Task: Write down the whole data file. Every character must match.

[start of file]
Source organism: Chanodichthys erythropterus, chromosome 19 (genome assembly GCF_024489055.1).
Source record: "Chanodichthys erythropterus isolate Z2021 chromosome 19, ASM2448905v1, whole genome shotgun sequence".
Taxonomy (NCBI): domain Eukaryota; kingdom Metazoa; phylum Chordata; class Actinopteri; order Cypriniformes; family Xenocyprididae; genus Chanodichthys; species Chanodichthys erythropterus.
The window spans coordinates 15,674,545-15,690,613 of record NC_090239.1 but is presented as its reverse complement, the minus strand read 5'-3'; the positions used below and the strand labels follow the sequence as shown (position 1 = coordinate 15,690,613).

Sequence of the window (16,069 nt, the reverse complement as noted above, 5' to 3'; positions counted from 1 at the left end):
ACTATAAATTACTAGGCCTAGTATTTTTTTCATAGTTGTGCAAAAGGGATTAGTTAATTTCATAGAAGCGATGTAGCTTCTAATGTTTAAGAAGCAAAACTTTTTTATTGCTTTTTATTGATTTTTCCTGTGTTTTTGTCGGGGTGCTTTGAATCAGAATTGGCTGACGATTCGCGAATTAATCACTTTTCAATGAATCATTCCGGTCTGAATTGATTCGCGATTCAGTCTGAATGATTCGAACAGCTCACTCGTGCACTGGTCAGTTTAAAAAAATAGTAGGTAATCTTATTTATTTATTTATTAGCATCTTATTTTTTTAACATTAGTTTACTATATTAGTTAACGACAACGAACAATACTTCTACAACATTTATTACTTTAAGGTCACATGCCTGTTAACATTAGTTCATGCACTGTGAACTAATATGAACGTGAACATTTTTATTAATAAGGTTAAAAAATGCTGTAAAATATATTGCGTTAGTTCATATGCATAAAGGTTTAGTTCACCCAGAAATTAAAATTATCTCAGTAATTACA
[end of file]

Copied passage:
Source organism: Chanodichthys erythropterus, chromosome 19 (genome assembly GCF_024489055.1).
Source record: "Chanodichthys erythropterus isolate Z2021 chromosome 19, ASM2448905v1, whole genome shotgun sequence".
Taxonomy (NCBI): domain Eukaryota; kingdom Metazoa; phylum Chordata; class Actinopteri; order Cypriniformes; family Xenocyprididae; genus Chanodichthys; species Chanodichthys erythropterus.
The window spans coordinates 15,674,545-15,690,613 of record NC_090239.1 but is presented as its reverse complement, the minus strand read 5'-3'; the positions used below and the strand labels follow the sequence as shown (position 1 = coordinate 15,690,613).

Sequence of the window (16,069 nt, the reverse complement as noted above, 5' to 3'; positions counted from 1 at the left end):
ACTATAAATTACTAGGCCTAGTATTTTTTTCATAGTTGTGCAAAAGGGATTAGTTAATTTCATAGAAGCGATGTAGCTTCTAATGTTTAAGAAGCAAAACTTTTTTATTGCTTTTTATTGATTTTTCCTGTGTTTTTGTCGGGGTGCTTTGAATCAGAATTGGCTGACGATTCGCGAATTAATCACTTTTCAATGAATCATTCCGGTCTGAATTGATTCGCGATTCAGTCTGAATGATTCGAACAGCTCACTCGTGCACTGGTCAGTTTAAAAAAATAGTAGGTAATCTTATTTATTTATTTATTAGCATCTTATTTTTTTAACATTAGTTTACTATATTAGTTAACGACAACGAACAATACTTCTACAACATTTATTACTTTAAGGTCACATGCCTGTTAACATTAGTTCATGCACTGTGAACTAATATGAACGTGAACATTTTTATTAATAAGGTTAAAAAATGCTGTAAAATATATTGCGTTAGTTCATATGCATAAAGGTTTAGTTCACCCAGAAATTAAAATTATCTCAGTAATTACA